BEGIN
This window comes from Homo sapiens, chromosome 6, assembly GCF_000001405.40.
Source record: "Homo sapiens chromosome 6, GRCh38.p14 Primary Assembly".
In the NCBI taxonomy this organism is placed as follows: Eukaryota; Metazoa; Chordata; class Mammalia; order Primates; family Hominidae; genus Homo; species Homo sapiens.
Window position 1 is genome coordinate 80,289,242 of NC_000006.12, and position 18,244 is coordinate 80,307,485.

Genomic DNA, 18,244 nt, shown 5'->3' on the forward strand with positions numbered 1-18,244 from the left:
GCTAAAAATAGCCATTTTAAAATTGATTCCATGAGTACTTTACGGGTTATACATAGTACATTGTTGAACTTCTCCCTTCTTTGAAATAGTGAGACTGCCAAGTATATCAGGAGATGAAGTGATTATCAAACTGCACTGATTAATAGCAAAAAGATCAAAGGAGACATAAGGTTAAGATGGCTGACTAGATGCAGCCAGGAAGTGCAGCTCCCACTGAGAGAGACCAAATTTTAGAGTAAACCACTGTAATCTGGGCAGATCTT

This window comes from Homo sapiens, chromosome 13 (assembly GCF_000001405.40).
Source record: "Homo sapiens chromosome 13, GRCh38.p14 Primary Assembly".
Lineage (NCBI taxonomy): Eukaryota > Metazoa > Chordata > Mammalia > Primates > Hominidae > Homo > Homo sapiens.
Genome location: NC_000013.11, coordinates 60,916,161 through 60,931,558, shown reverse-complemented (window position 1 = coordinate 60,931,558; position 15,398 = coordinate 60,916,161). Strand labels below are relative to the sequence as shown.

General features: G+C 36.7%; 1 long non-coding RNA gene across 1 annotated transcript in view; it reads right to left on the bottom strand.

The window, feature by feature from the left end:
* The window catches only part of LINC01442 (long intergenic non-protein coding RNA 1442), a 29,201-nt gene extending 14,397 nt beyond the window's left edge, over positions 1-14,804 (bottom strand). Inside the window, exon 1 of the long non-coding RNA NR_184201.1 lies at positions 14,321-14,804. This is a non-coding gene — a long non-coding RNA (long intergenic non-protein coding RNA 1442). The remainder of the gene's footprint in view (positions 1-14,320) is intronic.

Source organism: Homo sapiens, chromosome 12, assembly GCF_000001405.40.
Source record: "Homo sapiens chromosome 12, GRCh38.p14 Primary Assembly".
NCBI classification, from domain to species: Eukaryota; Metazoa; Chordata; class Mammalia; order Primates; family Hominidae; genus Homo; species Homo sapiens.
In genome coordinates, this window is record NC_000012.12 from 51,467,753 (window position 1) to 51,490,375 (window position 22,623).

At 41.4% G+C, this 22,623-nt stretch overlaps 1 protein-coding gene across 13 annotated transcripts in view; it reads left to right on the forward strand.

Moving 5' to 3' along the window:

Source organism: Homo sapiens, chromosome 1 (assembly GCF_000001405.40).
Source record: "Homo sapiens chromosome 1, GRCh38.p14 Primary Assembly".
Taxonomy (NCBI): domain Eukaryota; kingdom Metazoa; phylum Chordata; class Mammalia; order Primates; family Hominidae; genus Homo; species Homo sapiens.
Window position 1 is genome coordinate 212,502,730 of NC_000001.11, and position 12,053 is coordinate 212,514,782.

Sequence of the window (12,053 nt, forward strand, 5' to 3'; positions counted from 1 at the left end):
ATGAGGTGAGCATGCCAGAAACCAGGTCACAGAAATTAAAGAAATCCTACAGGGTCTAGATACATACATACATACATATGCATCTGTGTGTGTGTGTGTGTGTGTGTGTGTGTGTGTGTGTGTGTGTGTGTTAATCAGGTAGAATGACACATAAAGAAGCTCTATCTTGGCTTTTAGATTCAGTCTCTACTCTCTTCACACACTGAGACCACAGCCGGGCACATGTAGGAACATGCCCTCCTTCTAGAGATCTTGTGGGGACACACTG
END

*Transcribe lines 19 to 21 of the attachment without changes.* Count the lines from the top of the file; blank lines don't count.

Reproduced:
Moving 5' to 3' along the window:

Source organism: Homo sapiens, chromosome 1 (assembly GCF_000001405.40).
Source record: "Homo sapiens chromosome 1, GRCh38.p14 Primary Assembly".